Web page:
Weldon comes in looking to improve off an overall successful regular season from G2, and improving on the international problems that have plagued them. In EU, Trick and Perkz have looked like two players with amazing synergy and individual talent. As we know, that hasn’t translated into international play just yet.  Meanwhile, Zven and Mithy, have proven to be one of the best bot lanes in the West, but even they didn’t look as good as most people expected at Worlds. Their top laner, Expect, for the most part, was a consistent performer, doing what his team needed. His miscommunication on Teleport, however, cost his team at times.

What is it about performing at international tournaments that hinder G2 so much?  In a twitlonger posted by Perkz after Worlds, he stated, “I was mostly sad that I disappointed myself because I had a lot higher expectations of myself after the whole Korean bootcamp where I felt like I had reached very high level and consistent performance in scrims and not being able to translate that on stage hit me really hard”. The bootcamp in Korea resulted in many rumors that G2 was one of the stronger teams at Worlds. When it came time to play week one, their showing was miserable. They went 0-3, while not looking competitive for basically every game, besides a strong early game vs. ROX in which some poor teamfighting led them to another hard loss.

Weldon has a tough task ahead of him. With a lot of new, young, revamped LCS teams coming into Europe, G2 will not have as easy of a path to Worlds as they did last season. Will he be able to show off the same success as TSM, or will G2’s nerves get the best of them?

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5 Rookies to Watch This Split

The North American and European LCS start in a few weeks, and I’ve decided to highlight some up-and-coming rookies who will be playing in their first seasons professionally in LCS. Last season was an exciting one as we got to see a lot of talented rookies come from both regions. These are some names to look out for as we head into Season 7:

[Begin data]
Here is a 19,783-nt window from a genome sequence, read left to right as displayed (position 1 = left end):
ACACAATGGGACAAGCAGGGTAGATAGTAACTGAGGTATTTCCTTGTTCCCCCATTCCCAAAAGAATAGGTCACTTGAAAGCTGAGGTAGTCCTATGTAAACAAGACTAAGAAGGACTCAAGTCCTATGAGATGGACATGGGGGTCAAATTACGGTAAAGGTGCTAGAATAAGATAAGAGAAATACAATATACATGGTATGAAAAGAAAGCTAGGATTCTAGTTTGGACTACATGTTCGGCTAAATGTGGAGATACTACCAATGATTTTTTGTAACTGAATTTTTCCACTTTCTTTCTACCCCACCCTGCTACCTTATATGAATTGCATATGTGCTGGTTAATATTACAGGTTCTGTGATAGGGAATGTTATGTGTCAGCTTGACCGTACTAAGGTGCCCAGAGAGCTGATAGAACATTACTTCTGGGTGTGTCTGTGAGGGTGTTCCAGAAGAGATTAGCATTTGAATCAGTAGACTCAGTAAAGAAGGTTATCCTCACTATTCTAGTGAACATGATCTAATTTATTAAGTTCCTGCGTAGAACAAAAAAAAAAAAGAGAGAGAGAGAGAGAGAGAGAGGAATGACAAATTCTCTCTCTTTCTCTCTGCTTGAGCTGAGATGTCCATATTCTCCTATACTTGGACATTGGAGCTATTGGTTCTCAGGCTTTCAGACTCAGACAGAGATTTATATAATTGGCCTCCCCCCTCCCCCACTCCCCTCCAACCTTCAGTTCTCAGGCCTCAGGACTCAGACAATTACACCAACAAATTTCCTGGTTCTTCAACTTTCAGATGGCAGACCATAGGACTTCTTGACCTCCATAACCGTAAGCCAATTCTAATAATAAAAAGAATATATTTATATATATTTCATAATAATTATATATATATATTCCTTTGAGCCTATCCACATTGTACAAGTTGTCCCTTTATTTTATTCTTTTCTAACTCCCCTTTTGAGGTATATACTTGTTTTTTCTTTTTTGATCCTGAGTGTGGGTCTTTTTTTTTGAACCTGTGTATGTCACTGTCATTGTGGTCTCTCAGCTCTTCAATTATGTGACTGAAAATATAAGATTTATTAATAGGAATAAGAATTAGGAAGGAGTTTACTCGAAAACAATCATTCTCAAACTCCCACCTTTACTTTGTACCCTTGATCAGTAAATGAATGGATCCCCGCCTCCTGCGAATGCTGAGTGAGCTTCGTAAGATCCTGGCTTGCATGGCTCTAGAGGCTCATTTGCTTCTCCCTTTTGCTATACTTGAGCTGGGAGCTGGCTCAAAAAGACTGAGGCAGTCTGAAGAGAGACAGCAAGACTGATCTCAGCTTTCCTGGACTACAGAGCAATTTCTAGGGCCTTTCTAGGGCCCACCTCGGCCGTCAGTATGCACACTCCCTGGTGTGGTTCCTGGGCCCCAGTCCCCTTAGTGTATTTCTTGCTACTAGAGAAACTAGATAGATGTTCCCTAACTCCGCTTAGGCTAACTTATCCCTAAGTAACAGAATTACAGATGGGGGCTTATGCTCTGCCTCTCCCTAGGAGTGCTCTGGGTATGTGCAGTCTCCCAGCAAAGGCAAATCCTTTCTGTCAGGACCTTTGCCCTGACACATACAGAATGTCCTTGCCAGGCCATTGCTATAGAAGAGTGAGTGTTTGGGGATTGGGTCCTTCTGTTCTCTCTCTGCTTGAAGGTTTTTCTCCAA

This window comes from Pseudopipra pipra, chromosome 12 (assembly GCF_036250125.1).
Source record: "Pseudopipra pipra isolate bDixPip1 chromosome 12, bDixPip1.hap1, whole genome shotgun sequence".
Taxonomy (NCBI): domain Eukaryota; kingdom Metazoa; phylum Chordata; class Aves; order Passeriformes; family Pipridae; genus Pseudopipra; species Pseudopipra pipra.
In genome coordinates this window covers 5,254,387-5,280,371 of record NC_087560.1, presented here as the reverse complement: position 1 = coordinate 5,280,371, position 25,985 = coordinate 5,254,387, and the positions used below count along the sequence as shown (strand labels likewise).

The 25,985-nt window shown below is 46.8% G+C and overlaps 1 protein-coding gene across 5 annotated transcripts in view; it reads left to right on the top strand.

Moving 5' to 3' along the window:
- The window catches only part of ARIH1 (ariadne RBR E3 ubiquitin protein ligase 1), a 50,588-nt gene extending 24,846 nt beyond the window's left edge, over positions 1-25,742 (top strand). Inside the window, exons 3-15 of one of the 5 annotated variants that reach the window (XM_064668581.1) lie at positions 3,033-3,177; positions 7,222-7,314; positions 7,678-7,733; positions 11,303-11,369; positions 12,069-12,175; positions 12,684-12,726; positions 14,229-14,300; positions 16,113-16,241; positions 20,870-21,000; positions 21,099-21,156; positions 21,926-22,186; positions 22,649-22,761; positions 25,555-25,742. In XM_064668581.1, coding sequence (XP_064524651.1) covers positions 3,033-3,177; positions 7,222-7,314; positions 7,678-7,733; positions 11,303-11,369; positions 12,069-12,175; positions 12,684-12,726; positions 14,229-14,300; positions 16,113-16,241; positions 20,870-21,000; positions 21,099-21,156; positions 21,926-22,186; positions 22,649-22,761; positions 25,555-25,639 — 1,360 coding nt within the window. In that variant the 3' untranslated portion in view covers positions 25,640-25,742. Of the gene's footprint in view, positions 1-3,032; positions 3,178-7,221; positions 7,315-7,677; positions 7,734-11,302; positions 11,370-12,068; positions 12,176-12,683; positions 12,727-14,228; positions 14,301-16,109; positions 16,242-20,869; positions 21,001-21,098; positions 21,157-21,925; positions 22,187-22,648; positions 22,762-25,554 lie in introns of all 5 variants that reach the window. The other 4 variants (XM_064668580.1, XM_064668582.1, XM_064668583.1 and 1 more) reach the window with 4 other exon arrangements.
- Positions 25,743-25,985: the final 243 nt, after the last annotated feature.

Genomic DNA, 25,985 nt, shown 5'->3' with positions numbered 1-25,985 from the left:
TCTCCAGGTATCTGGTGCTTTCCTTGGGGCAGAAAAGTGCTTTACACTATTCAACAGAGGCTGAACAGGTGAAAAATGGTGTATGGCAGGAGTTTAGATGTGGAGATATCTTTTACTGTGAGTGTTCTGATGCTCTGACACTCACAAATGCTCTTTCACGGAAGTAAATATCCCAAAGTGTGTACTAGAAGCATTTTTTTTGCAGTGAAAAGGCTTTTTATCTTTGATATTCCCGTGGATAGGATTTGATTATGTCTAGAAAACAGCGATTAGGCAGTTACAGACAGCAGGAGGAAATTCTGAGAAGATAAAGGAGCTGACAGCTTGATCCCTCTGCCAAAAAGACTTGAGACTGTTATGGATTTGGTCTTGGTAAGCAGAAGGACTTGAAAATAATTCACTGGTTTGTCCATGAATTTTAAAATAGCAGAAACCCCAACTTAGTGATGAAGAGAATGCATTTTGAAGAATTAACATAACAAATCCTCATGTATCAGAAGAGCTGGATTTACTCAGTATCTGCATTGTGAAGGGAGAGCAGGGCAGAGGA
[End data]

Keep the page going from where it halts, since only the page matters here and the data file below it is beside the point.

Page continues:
Cody Sun  (Immortals ADC)

Formerly known as Massacre, Yi Lu “Cody Sun” Sun is a Chinese American player who has been playing ADC in challenger series since Spring 2015 when he played for Imagine in NACS. Most recently, he played in the NACS with Dream Team who was swept by C9 Challenger in the Summer playoffs. He sported a 9.33 KDA in the NACS Summer Split and was a huge part in many of their victories.  On a day and a half of full team practice before IEM Gyeonggi, Cody Sun was able to showcase an amazing 8-0 Ezreal game vs Korea’s Kongdoo Monster.  Outside of that game, he looked rather inconsistent, which is fair for a rookie playing against some tough international competition for the first time.  It will be thrilling to see what this ADC can show with more practice on the NALCS stage.

Caps (Fnatic Mid)

Picture Courtesy of CLICKon Esports

Rasmus “Caps” Winther is a 17 year old, hungry, Danish kid out to prove himself as Fnatic’s new mid laner. He will have huge shoes to fill, playing alongside a core of veteran LCS players in Soaz, Rekkles, and Amazing.  Caps made Reddit headlines a week after being introduced as Fnatic’s new mid laner, when a thread was made about him threatening a player in Challenger saying, “You have no idea how much impact I have on rosters. You can troll me all you want, but I will make sure you never get to join a CS nor LCS team.” This was a rather bold statement coming from someone who just got introduced as a starter on an LCS roster. Fnatic and Caps later released an apology statement for this event. In 6 games with Challenger team NRV, he showed off a subpar 1.9 KDA with a 76 kill participation, which was highest among EUCS Mids.  EU, and specifically Denmark, have been known to produce fantastic Mid laners such as Bjergsen, Froggen, and Jensen.  Caps will get a chance to add his name to this elite list of Mid laners as he enters his first EULCS season.

 

Contractz (C9 Jungler)

Replacing longtime C9 Jungler, Meteos, will be none other than the young and hungry C9 Challenger Team Jungler Juan “Contractz” Garcia. Contractz’ competitive career started in 2015 with Zenith esports, where his team placed 5-6th in the HTC Ascension Challenger invitational. He then played for team Ember in the 2016 NACS Spring season at only 17 years old, before being replaced by Santorin for playoffs. The following summer NACS season, he replaced Rush on the C9 Challenger squad after Riot implemented a new rule regarding residency. He was able to gain veteran mentor-ship playing along LCS veterans, Hai, Balls, LemonNation, and Altec. Contractz sported a 3.92 KDA in the NACS summer season with a 67% kill participation, mostly playing Graves and Reksai. He has been heralded as being a similar player to Dardoche as a young and talented NA Jungler, but with a much better attitude. He joins a very talented C9 roster looking to stay atop the standings and compete for their fifth straight appearance at Worlds.